Although many investment projects are executed in the global south, they are generally run by the privileged—these entrepreneurs and their investors are the ones who will receive the $183-$667 billion in profit that J.P. Morgan projects (http://bit.ly/1iFv5jI ) It is, at this point, exceptionally rare to impossible for communities, organizations or individuals from the global south to receive access to funds if they do not speak English and have advanced degrees. Communities are simply the resource bases for projects; or, moreover, their involvement is generally limited to the consumption of specific products.
Capacity building is lacking.
Capacity building programs for social entrepreneurs to receive training and access to funding are plentiful, but similarly limited to a global elite. Further, there has been no effort to engage these programs in a broader conversation about the structuring of opportunities that would create access for people without a university education. Additionally, there is a need to explore methodologies that will respect and fit community leadership models already in place, rather than asking communities more accustomed to these collective structures to adopt Western business models. Finally, there is an urgent need for capacity-building programs working in developed countries to integrate a broader understanding of community organizing in their work in order to balance out the traditional business education social entrepreneurs tend to receive with a deep understanding of what community engagement looks like. The social entrepreneur indeed has a crucial role to play, but ideally would do more leading from behind than carrying the torch his or herself.
Signs of Hope—Innovative Impact Investment that Ensures Assets Stay in Communities.
At the same time that I see the potential greenwashing in the impact investment industry, I am deeply encouraged by the emerging group of entrepreneurs and investors that is finding ways of placing community needs first. Reflecting broader trends in the establishment of the solidarity economy globally, I see the emergence of what I call transformative finance.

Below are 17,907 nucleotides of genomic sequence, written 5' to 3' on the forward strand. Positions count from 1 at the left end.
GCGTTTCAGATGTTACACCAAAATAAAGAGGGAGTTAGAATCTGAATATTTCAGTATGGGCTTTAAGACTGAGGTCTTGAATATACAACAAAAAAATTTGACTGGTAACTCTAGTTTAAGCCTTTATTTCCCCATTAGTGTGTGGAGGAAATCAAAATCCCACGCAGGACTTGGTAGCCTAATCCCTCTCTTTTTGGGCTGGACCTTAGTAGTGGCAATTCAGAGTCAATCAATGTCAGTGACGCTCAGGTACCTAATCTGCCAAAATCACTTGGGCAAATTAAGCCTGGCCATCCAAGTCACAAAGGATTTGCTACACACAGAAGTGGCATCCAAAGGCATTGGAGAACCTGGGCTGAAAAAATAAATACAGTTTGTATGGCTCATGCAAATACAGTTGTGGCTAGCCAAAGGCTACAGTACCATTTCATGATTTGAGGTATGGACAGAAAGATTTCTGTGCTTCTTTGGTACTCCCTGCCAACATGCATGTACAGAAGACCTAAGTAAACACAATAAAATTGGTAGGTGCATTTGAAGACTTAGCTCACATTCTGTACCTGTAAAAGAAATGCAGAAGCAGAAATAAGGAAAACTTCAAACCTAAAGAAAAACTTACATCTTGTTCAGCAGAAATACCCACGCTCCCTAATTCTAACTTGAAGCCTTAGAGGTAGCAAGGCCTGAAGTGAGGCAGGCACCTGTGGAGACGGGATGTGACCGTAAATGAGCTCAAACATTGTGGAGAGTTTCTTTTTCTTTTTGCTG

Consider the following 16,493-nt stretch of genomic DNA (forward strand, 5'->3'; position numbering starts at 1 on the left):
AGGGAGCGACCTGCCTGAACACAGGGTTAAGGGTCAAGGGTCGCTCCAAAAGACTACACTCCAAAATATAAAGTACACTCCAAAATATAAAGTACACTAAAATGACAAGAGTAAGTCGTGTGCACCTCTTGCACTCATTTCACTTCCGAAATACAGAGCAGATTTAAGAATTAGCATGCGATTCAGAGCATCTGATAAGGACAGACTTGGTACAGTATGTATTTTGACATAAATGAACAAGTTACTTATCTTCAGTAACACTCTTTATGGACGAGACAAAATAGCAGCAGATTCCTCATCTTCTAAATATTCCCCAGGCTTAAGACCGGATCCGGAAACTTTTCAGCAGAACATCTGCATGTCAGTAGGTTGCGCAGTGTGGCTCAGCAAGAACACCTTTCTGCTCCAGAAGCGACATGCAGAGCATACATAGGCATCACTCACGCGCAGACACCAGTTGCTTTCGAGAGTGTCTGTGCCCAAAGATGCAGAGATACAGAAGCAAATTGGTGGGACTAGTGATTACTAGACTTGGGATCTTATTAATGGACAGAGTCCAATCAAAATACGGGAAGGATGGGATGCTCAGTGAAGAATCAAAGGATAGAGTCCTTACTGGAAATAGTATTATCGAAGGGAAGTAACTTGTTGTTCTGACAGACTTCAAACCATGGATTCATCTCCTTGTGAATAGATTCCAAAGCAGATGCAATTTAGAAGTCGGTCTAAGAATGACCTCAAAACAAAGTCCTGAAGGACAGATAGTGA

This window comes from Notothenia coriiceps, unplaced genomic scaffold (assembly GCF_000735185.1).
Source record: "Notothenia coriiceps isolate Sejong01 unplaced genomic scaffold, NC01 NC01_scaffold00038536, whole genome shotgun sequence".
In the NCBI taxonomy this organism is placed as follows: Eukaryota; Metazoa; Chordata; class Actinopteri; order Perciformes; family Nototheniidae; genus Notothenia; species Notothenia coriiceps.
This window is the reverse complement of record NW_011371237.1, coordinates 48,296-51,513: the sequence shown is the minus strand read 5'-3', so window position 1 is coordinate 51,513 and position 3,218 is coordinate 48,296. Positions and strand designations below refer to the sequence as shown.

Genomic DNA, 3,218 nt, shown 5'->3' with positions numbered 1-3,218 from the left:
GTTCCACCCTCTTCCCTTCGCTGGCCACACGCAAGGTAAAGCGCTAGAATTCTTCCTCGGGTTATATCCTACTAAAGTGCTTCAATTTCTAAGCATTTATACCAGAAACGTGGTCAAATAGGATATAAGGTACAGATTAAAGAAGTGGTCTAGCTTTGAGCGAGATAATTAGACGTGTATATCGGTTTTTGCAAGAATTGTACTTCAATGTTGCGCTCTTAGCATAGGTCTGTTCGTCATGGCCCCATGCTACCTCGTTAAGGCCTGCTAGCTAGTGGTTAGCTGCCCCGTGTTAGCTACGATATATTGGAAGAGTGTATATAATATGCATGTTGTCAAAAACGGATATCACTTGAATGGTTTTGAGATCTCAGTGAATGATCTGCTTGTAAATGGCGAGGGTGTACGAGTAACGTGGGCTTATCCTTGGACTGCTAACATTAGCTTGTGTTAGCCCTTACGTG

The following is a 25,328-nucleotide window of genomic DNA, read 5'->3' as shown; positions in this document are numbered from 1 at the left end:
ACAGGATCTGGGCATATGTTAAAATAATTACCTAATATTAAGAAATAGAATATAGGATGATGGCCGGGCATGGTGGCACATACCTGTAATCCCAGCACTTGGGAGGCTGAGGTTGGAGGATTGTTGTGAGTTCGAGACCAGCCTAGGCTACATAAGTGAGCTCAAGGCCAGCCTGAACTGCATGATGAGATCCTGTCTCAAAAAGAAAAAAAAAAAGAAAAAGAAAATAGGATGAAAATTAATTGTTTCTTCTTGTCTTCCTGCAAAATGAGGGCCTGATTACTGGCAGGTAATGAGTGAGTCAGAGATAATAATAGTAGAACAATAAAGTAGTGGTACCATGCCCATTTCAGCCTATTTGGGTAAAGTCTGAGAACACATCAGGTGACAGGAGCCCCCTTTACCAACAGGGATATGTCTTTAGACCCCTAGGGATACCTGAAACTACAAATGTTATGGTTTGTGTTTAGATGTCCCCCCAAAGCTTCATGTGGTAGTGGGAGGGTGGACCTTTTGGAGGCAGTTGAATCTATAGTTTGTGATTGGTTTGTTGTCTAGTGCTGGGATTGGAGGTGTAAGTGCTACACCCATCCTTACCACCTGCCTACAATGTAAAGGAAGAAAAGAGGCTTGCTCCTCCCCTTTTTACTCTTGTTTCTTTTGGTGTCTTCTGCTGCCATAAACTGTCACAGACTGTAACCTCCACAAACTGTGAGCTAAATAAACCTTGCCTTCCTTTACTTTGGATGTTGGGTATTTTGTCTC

Transformative Finance provides resources to projects that:
• are primarily designed, managed and owned by those affected by these projects
• are designed to add, rather than extract value from communities; and
• balance risk and return between investors, entrepreneurs and communities.
Transformative finance projects are thoughtful about how to engage communities not just as producers or consumers, but also as leaders and change agents. They create explicit ownership structures that reflect this appreciation and intention. In their structural makeup, they create mechanisms of direct accountability to the communities they serve. They also ensure that productive assets remain community-owned and that the use of those assets is determined by the community for continued community development. These enterprises are still often led by dynamic social entrepreneurs, but in these cases they see their role as community organizers rather than top-down leaders.
One such leader is Brendan Martin, founder of The Working World, an organization based in Argentina, Nicaragua, and New York (and Pi Investee). The Working World provides innovative financing for worker-owned co-ops based on a co-determined business plan and revenue share that ensures value created stays primarily within the community. Over the past five years they have recycled $3M over 80 times into 600 investments, with a 98 percent repayment rate. Recently, The Working World raised capital from a number of investors to finance a sustainable green windows cooperative in Chicago.
More information can be found here: www.theworkingworld.org/us and on Transform Finance atwww.transformfinance.org . Transform Finance also launched a new investor and donor network to further explore these concepts at the White House on June 25.
What are your views on these topics? How do you achieve community accountability in your investment activity? Feel free to post any comments here, or to reach me at firstname.lastname@example.org